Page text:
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Numanthia Numanthia 750ml

Rated 93 - Very pretty, balanced red with lead-pencil, berry and floral character on the nose and palate. Medium to full body, fine tannins and a...
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Numanthia Termanthia 750ml

Rated 95 - The 2009 Termanthia has a fragrant bouquet of dark berries, mulberry, juniper and lavender, with vanilla-tinged notes emanating from the...
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Numanthia Termes 2012 750ml

Rated 90 - The 2012 Termes is pure Tinta de Toro (aka Tempranillo) from a number of vineyards on sandy and stony soils aged in 30% new barrels for...

The best Spanish wines have a tendency to conjure up all the romance of Spain, capturing images and sensations of blazing sunshine, passion, arid landscapes and sparkling seas. Spanish wines tend to full-bodied and earthy, and they are made to be enjoyed alongside the beautifully rustic cuisine the country does so well. In the beautiful Duero Valley, on the south bank of the river in the traditional Toro region, we find the winery of Numanthia - a quintessentially Spanish winery which is bringing a touch of the passion of the Iberian Peninsula to the wider world of wine.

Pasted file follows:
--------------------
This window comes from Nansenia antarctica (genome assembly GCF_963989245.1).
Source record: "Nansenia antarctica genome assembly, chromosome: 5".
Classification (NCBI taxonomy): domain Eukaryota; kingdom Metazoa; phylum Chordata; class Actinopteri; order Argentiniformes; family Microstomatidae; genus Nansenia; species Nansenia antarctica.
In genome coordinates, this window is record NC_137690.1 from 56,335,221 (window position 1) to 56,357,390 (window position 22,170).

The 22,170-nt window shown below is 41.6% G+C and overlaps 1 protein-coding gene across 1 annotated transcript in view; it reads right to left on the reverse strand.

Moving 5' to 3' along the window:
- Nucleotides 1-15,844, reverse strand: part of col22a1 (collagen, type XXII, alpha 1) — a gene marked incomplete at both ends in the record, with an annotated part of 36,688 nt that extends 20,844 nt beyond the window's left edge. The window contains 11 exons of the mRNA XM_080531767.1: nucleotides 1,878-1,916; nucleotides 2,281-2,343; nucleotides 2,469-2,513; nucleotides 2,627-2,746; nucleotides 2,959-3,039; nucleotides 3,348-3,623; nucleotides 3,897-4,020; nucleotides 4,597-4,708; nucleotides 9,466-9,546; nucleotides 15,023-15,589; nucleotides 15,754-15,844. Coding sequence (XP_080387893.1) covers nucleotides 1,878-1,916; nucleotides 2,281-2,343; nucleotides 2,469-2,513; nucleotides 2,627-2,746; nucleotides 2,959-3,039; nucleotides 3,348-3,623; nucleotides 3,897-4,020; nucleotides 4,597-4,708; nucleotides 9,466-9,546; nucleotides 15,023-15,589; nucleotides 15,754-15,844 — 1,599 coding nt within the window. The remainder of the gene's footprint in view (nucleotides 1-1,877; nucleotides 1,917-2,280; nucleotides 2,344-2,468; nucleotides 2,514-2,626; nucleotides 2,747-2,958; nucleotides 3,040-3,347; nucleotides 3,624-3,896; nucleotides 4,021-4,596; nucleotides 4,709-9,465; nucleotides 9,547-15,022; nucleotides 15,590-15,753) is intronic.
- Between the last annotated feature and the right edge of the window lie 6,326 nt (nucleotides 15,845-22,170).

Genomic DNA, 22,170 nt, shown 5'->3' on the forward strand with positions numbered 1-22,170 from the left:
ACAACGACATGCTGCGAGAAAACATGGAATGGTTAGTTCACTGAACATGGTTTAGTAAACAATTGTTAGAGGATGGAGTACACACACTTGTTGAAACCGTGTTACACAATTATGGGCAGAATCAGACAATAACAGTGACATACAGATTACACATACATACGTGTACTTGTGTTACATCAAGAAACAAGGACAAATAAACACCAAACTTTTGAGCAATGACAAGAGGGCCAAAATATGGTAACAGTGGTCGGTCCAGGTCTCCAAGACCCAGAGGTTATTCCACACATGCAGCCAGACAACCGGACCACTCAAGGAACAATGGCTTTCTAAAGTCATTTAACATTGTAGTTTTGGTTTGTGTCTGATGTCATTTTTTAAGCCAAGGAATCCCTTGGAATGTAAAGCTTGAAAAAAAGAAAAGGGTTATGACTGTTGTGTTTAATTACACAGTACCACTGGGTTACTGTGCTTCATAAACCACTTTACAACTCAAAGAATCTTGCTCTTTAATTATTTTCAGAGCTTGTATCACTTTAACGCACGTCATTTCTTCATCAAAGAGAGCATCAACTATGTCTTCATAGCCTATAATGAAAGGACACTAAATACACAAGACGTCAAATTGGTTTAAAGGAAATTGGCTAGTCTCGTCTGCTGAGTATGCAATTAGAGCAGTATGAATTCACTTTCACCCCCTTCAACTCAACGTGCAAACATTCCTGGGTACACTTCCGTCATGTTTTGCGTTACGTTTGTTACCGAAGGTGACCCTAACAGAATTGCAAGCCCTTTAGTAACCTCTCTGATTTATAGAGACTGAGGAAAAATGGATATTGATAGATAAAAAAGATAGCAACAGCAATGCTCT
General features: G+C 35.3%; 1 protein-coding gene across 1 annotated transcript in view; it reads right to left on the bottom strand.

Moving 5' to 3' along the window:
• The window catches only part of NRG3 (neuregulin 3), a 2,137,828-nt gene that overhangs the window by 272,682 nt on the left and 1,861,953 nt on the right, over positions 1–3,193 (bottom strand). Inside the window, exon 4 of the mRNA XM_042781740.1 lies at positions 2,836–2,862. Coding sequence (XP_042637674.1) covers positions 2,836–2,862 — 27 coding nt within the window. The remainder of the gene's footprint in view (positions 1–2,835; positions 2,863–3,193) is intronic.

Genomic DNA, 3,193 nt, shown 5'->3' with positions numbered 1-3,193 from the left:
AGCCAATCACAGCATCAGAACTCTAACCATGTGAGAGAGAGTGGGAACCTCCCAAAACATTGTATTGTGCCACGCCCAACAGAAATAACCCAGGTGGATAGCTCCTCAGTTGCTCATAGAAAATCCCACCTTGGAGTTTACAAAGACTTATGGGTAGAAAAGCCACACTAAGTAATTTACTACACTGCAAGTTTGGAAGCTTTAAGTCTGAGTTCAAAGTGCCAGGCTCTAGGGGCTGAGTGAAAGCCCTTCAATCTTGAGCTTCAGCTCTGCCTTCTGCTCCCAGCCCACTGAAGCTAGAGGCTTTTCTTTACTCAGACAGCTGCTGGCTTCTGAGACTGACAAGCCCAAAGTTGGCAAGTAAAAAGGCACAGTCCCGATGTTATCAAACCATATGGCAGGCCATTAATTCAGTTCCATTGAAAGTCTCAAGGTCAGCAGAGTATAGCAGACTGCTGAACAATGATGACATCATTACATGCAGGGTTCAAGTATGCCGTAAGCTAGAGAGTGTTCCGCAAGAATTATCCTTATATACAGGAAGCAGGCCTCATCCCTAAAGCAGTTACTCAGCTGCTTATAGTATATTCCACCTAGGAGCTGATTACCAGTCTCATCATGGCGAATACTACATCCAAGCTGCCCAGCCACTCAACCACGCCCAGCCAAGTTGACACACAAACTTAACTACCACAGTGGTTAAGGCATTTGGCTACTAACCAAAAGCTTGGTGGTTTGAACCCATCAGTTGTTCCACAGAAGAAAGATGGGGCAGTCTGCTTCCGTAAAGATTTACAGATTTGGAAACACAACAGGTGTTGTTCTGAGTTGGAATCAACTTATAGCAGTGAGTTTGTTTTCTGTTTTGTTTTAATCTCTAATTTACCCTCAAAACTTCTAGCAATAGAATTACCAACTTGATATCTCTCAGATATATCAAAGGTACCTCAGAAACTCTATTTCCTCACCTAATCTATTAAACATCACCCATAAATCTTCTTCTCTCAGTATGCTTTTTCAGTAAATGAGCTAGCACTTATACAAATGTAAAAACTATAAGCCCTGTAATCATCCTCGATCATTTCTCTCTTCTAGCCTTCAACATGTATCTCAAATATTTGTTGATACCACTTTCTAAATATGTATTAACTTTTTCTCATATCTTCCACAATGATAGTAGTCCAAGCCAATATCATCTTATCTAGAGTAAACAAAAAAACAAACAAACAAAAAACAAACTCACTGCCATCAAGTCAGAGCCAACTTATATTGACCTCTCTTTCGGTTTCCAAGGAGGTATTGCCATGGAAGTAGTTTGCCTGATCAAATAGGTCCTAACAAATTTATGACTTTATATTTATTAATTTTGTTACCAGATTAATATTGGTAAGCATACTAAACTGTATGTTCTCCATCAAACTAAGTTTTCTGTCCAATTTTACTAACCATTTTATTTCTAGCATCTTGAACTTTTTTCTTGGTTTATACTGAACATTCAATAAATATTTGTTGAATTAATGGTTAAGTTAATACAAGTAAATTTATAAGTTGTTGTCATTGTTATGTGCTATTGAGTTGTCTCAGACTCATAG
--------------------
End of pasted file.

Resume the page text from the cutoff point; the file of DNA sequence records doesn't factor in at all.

The winery takes its name from an ancient town, which we are told is synonymous with the classic tales of Spanish heroism and spirit of resistance. They say that the Spanish town of Numanthia resisted for a hundred years a siege by the Roman army, which had decimated much of Europe by this time, and the wines which were drunk there were enriched by the blood of Numanthia’s enemies and their dogged perseverance. Interestingly, there is a parallel drawn between this legend and more recent history: this section of the Duero River Valley where we find the Numanthia winery also managed to resist the Phylloxera outbreak, a disease which almost completely destroyed the European wine industry and saw several grape varietals pushed to the edge of extinction.

As with many wineries in this part of Spain, Numanthia takes full advantage of the long and luxurious summer months, which allow their traditional native grape varietals to reach a fantastic level of ripeness. The vineyards dotted around the south bank of the Duero benefit from an interesting range of geological features, and feature Pliocene grit, clay and limestone deposits, all of which add a fascinating character to the bottles, which have been winning awards since their first vintage in 1998.